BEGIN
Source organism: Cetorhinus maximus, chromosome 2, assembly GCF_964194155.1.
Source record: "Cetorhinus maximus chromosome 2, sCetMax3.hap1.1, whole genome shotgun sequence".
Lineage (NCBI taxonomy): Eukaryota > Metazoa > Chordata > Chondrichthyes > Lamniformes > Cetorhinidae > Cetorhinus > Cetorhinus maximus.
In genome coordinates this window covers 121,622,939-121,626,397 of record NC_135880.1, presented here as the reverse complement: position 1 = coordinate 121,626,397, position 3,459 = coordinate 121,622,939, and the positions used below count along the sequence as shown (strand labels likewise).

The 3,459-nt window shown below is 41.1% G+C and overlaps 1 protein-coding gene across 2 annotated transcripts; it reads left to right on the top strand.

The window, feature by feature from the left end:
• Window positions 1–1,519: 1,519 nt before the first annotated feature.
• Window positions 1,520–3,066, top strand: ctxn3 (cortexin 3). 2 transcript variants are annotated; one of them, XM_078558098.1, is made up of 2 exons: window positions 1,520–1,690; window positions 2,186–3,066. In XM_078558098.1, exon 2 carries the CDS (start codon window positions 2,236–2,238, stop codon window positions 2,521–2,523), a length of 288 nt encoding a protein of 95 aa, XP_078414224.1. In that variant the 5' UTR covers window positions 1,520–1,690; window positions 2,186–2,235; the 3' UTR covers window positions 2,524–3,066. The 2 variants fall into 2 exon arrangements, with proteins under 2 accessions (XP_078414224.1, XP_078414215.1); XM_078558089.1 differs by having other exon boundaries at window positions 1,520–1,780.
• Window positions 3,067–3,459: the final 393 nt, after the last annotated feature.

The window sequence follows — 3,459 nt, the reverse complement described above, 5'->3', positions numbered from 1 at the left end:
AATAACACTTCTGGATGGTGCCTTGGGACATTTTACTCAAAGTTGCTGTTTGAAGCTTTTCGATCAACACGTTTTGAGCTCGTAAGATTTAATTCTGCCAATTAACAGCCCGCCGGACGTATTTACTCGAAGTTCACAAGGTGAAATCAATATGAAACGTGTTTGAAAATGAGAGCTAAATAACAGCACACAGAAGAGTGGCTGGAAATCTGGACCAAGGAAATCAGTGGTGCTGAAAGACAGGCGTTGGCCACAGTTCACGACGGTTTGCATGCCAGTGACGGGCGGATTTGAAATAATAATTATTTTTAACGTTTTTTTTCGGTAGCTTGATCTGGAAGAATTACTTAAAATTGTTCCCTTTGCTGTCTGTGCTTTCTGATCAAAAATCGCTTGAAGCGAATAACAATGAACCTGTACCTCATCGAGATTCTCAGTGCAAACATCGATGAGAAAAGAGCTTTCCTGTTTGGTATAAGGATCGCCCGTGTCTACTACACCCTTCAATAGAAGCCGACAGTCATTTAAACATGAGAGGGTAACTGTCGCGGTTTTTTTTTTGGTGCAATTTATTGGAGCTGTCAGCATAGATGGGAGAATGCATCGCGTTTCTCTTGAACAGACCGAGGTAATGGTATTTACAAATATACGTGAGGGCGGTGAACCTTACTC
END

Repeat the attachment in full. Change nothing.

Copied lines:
Source organism: Cetorhinus maximus, chromosome 2, assembly GCF_964194155.1.
Source record: "Cetorhinus maximus chromosome 2, sCetMax3.hap1.1, whole genome shotgun sequence".
Lineage (NCBI taxonomy): Eukaryota > Metazoa > Chordata > Chondrichthyes > Lamniformes > Cetorhinidae > Cetorhinus > Cetorhinus maximus.
In genome coordinates this window covers 121,622,939-121,626,397 of record NC_135880.1, presented here as the reverse complement: position 1 = coordinate 121,626,397, position 3,459 = coordinate 121,622,939, and the positions used below count along the sequence as shown (strand labels likewise).

The 3,459-nt window shown below is 41.1% G+C and overlaps 1 protein-coding gene across 2 annotated transcripts; it reads left to right on the top strand.

The window, feature by feature from the left end:
• Window positions 1–1,519: 1,519 nt before the first annotated feature.
• Window positions 1,520–3,066, top strand: ctxn3 (cortexin 3). 2 transcript variants are annotated; one of them, XM_078558098.1, is made up of 2 exons: window positions 1,520–1,690; window positions 2,186–3,066. In XM_078558098.1, exon 2 carries the CDS (start codon window positions 2,236–2,238, stop codon window positions 2,521–2,523), a length of 288 nt encoding a protein of 95 aa, XP_078414224.1. In that variant the 5' UTR covers window positions 1,520–1,690; window positions 2,186–2,235; the 3' UTR covers window positions 2,524–3,066. The 2 variants fall into 2 exon arrangements, with proteins under 2 accessions (XP_078414224.1, XP_078414215.1); XM_078558089.1 differs by having other exon boundaries at window positions 1,520–1,780.
• Window positions 3,067–3,459: the final 393 nt, after the last annotated feature.

The window sequence follows — 3,459 nt, the reverse complement described above, 5'->3', positions numbered from 1 at the left end:
AATAACACTTCTGGATGGTGCCTTGGGACATTTTACTCAAAGTTGCTGTTTGAAGCTTTTCGATCAACACGTTTTGAGCTCGTAAGATTTAATTCTGCCAATTAACAGCCCGCCGGACGTATTTACTCGAAGTTCACAAGGTGAAATCAATATGAAACGTGTTTGAAAATGAGAGCTAAATAACAGCACACAGAAGAGTGGCTGGAAATCTGGACCAAGGAAATCAGTGGTGCTGAAAGACAGGCGTTGGCCACAGTTCACGACGGTTTGCATGCCAGTGACGGGCGGATTTGAAATAATAATTATTTTTAACGTTTTTTTTCGGTAGCTTGATCTGGAAGAATTACTTAAAATTGTTCCCTTTGCTGTCTGTGCTTTCTGATCAAAAATCGCTTGAAGCGAATAACAATGAACCTGTACCTCATCGAGATTCTCAGTGCAAACATCGATGAGAAAAGAGCTTTCCTGTTTGGTATAAGGATCGCCCGTGTCTACTACACCCTTCAATAGAAGCCGACAGTCATTTAAACATGAGAGGGTAACTGTCGCGGTTTTTTTTTTGGTGCAATTTATTGGAGCTGTCAGCATAGATGGGAGAATGCATCGCGTTTCTCTTGAACAGACCGAGGTAATGGTATTTACAAATATACGTGAGGGCGGTGAACCTTACTC